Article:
Featured Blogs

Latest

The Rise of a Secondary Market for Domain Names (Part 1/4): A Tale of Competing Interests

The Trademark Act of 1946 defines trademarks and service marks to include "any word, name, symbol, or device, or any combination thereof." Marks composed of lexical and numeric elements (as opposed to images) also can be described as strings of characters. Before the Internet there was no commercial use of such strings other than as marks, but the functionality of the Internet depends on strings of lexical and numeric characters in the form of domain names that serve as electronic addresses. more

Trademarks vs Domain Names: Dictionary Words, Common, Combinations, and Arbitrary Letters

The typical daily accounting of decisions filed in disputes under the Uniform Domain Name Dispute Resolution Policy (UDRP) may include an award or two dismissing complaints (three is particularly noteworthy: weddingfleamarket.com, dme.com, and scheduleflow.com from the Forum for January 20, 2018), but overwhelmingly complaints are granted not dismissed. Let us imagine a trademark or service mark that is neither a dictionary word nor composed of common combinations, would anyone be surprised when the Panel rules in Complainant's favor? more

Extraterritoriality

Black's Law Dictionary defines it as "the extraterritorial operation of laws; that is, their operation upon persons, rights or jural relations, existing beyond the limits of the enacting state, but still amenable to its laws. The term is used to indicate jurisdiction exercised by a nation in other countries, by treaty..." Extraterritoriality is also the most significant emerging development today in the law shaping virtual network architectures and services that includes OTT and NFV-SDN. more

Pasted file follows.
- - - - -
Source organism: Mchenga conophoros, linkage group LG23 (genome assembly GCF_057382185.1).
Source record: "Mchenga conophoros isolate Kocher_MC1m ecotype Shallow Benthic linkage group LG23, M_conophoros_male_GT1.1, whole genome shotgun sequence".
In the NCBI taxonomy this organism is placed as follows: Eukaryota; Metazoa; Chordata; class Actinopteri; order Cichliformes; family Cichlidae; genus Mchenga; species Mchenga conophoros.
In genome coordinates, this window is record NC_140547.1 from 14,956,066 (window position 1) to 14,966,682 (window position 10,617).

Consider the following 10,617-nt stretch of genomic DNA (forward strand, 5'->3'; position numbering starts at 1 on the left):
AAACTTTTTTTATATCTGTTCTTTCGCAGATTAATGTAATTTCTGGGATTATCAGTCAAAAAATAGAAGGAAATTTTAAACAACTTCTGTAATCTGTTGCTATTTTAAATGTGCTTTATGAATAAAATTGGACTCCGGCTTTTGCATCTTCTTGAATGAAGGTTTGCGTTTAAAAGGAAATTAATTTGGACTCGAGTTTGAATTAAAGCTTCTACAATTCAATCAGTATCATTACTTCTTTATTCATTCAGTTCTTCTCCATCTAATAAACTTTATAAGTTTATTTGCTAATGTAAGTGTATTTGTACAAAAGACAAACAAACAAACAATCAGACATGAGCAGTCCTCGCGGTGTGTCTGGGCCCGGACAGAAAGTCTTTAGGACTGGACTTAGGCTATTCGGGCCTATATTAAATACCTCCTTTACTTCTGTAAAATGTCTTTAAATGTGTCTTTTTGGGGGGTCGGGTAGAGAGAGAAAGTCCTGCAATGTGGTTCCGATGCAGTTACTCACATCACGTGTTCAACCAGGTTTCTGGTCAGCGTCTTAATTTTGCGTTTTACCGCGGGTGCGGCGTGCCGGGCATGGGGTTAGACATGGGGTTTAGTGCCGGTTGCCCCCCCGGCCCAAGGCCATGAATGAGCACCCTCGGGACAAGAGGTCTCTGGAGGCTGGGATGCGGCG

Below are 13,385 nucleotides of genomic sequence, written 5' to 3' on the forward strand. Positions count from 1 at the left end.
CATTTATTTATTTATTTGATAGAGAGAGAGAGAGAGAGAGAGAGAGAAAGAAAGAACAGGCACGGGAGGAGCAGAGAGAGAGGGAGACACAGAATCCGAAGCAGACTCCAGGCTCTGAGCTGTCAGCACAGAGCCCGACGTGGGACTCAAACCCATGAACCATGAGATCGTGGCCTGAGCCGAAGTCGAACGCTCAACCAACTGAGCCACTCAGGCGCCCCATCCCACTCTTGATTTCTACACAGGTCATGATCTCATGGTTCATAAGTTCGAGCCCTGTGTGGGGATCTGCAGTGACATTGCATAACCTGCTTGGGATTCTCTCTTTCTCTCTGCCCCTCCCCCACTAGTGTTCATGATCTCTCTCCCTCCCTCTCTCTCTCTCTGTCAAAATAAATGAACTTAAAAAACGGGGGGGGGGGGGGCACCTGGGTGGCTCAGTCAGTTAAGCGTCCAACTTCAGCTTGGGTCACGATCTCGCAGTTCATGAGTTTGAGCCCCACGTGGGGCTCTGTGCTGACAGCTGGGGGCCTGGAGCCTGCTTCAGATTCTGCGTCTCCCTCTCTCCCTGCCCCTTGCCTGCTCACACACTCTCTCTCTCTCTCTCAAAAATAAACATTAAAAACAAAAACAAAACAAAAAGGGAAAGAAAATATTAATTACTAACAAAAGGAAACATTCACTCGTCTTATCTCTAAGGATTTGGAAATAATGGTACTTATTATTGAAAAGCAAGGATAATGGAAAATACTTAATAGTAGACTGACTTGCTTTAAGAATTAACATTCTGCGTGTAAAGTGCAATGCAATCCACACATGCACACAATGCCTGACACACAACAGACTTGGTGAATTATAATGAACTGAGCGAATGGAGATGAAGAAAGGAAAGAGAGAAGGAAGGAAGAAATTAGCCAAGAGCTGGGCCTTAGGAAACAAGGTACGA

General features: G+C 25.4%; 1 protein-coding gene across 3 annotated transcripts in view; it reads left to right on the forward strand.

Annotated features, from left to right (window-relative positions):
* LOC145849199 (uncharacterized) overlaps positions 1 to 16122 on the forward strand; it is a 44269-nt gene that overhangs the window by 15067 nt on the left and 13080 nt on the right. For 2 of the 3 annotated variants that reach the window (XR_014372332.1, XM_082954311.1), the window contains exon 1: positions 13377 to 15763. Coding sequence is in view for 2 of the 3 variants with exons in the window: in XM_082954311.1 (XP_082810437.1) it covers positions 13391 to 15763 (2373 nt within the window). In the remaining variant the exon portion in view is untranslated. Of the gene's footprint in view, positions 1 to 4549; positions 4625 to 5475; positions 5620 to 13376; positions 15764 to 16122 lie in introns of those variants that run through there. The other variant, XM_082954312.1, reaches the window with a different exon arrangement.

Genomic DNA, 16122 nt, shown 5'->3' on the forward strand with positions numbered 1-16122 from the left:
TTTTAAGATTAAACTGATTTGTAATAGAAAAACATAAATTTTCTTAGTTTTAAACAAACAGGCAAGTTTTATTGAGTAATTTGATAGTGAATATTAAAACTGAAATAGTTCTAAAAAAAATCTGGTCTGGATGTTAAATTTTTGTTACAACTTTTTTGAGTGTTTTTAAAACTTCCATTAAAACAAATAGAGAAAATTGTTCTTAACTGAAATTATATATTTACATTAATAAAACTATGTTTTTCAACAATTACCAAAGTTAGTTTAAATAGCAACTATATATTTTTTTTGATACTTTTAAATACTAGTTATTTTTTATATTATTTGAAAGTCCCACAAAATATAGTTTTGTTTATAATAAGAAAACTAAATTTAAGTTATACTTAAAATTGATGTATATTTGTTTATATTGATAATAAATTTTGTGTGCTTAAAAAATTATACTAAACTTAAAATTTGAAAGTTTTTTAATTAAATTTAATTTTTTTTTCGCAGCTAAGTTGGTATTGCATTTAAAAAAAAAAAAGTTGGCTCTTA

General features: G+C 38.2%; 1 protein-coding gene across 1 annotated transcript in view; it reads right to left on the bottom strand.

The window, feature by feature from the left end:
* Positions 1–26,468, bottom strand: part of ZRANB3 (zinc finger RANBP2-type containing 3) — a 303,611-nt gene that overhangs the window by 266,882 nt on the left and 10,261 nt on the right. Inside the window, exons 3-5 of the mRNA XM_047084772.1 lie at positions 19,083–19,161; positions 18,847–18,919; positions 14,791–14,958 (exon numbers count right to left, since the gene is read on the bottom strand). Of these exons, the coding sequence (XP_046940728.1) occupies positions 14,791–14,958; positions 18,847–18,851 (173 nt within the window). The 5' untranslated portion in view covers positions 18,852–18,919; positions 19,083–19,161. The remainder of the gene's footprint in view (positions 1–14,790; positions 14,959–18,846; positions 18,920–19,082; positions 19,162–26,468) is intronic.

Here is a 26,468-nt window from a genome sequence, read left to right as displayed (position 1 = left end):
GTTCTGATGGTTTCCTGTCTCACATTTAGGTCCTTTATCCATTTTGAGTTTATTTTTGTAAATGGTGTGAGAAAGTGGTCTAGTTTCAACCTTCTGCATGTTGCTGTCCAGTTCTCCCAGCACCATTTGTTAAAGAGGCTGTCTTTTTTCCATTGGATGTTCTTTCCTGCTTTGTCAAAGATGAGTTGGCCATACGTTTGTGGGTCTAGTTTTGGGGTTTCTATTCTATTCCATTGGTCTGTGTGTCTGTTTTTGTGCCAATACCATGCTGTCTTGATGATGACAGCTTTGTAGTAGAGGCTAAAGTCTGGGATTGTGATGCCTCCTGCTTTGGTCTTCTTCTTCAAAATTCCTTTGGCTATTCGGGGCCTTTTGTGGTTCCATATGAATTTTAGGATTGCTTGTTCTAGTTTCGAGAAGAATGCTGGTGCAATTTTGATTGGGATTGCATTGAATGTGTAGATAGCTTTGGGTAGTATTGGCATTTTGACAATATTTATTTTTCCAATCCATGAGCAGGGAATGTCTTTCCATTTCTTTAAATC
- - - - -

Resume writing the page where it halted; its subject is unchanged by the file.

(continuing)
Building a Brand for an Entire Industry: Q&A With Glenn Ruscoe of .physio

Success has many definitions. For many within the TLD community, it is a question of volume - domains under management, revenue and so on. For others, it's more long-term - renewal rates, utilization, and year-on-year growth. For Glenn Ruscoe, the physiotherapist behind the .physio TLD, success is far grander. His 'philanthropic' approach to the world of new domain extensions stems from a desire to create a global identity for the world's third-largest health profession. more

Next on the US Telecoms Agenda: Downgrading Broadband

The American industry lobby (AT&T, Verizon, and Comcast) successfully pushed the regulator to get rid of net neutrality, but they are not stopping there. They can sense the opportunity under the Trump Administration to roll further back any regulations that stand in the way of maximising their profits. As all three largely enjoy geographic monopolies in their regions of operation, there is little competition driving innovation forward, so their aim is to milk the networks that they currently have in place for as long as possible. more

Tips for Ecommerce to Survive and Thrive with GDPR

The regulatory environment for brands and retailers that do business online is getting stricter thanks to regulatory changes in Europe with the General Data Protection Regulation (GDPR), as well as existing regulations in the U.S. Companies that adapt quickly can turn these changes into a competitive advantage. As we grapple worldwide with the implications of the incredible amount of personal data generated every day, consumers are pressuring brands and legislators alike for more control over their information. more

Preventing 'Techlash' in 2018: Regulatory Threats

U.S. Chamber of Commerce President Thomas J. Donohue on January 10, 2018, warned that "techlash" is a threat to prosperity in 2018. What was he getting at? A "backlash against major tech companies is gaining strength -- both at home and abroad, and among consumers and governments alike." "Techlash" is a shorthand reference to a variety of impulses by government and others to shape markets, services, and products; protect local interests; and step in early to prevent potential harm to competition or consumers. more

The Over-Optimization Meltdown